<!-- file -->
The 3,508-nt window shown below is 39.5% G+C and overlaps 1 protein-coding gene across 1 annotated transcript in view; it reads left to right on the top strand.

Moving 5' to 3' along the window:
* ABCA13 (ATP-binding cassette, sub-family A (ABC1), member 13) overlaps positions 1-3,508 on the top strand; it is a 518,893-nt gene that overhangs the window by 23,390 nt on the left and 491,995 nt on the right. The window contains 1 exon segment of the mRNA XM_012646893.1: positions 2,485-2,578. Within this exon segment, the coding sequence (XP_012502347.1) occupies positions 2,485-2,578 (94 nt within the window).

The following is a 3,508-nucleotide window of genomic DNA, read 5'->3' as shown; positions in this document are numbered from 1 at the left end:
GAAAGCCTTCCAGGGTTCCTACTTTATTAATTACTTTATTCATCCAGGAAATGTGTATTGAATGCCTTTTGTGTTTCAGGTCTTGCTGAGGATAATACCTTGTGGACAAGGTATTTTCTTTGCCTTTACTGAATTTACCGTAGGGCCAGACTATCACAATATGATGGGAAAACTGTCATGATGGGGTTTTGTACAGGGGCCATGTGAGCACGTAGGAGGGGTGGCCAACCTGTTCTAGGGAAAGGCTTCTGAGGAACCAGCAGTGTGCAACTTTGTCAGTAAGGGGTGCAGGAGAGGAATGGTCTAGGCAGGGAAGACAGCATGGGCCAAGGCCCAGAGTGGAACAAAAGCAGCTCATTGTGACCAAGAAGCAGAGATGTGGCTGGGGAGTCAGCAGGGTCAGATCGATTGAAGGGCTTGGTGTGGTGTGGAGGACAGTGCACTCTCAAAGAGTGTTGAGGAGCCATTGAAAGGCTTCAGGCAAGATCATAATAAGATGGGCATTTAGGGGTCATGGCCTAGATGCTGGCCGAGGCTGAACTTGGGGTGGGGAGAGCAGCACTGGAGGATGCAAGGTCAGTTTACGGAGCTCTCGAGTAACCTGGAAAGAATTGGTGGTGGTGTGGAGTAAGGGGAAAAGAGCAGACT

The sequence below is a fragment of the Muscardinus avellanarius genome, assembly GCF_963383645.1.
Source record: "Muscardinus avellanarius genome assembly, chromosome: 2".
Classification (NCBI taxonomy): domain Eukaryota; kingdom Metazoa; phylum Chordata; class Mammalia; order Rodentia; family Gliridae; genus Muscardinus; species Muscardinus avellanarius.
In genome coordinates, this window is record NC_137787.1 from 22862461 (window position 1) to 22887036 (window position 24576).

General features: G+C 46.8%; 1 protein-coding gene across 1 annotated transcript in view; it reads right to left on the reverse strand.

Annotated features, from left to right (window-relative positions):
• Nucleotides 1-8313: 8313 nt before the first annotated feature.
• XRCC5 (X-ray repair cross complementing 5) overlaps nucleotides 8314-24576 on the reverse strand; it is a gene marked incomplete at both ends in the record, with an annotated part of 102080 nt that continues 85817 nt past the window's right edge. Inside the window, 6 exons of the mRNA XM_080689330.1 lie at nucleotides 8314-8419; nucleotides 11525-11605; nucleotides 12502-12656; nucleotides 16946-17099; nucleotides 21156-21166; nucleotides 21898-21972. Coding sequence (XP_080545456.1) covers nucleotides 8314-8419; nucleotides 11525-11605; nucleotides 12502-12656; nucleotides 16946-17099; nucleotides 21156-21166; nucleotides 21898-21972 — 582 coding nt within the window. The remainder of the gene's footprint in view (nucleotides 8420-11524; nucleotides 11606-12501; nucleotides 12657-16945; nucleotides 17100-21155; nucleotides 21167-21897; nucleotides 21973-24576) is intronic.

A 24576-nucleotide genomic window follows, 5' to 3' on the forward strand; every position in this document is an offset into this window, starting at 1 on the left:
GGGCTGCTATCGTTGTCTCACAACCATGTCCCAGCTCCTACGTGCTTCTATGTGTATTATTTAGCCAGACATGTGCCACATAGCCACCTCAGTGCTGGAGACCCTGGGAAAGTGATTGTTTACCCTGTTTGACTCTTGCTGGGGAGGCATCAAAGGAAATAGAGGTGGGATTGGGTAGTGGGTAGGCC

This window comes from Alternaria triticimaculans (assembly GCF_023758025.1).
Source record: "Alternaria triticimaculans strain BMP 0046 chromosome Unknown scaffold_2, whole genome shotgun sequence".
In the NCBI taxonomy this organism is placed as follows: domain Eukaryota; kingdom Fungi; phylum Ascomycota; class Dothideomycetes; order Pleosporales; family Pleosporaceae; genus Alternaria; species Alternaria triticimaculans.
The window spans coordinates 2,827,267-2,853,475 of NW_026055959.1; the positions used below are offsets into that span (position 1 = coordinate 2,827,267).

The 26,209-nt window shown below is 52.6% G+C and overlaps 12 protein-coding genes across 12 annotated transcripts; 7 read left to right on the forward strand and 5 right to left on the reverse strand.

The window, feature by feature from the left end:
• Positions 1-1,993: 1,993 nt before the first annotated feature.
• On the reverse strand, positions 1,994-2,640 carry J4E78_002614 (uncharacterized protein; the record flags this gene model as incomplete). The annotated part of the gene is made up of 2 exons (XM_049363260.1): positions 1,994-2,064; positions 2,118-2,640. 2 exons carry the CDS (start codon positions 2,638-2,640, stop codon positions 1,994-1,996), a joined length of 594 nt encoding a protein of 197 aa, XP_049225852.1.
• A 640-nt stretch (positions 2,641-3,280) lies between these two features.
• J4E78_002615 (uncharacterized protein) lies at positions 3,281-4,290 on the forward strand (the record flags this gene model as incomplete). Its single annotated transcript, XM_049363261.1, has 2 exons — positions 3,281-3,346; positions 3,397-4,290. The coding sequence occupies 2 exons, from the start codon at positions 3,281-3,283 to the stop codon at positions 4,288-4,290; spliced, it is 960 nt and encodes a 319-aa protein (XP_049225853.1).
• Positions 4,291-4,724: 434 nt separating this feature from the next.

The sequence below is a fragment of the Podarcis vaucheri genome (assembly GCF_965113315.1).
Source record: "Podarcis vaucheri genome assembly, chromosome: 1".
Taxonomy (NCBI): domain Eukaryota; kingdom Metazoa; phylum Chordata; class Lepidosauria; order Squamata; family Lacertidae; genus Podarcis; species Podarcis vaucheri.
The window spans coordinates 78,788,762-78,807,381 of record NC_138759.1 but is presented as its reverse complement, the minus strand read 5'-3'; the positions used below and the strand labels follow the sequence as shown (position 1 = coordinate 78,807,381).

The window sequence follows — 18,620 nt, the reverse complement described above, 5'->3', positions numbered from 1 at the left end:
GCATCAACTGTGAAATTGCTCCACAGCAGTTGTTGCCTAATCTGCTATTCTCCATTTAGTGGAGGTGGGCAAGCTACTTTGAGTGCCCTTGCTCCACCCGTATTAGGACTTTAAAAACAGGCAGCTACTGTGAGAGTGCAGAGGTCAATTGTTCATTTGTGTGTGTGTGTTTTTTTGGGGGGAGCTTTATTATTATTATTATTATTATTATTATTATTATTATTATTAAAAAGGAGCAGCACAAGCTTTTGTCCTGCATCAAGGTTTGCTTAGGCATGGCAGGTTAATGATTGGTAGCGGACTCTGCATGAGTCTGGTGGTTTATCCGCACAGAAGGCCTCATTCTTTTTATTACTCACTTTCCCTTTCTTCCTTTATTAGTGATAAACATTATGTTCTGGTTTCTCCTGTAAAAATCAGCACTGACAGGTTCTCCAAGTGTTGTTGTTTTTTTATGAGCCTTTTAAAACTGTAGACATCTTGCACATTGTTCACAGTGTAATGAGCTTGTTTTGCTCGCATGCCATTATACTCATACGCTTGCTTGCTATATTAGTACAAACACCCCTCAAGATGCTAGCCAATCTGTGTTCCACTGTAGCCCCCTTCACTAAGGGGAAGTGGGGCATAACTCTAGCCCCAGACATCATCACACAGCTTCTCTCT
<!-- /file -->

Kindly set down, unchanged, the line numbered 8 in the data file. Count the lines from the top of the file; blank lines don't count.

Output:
Classification (NCBI taxonomy): domain Eukaryota; kingdom Metazoa; phylum Chordata; class Mammalia; order Rodentia; family Gliridae; genus Muscardinus; species Muscardinus avellanarius.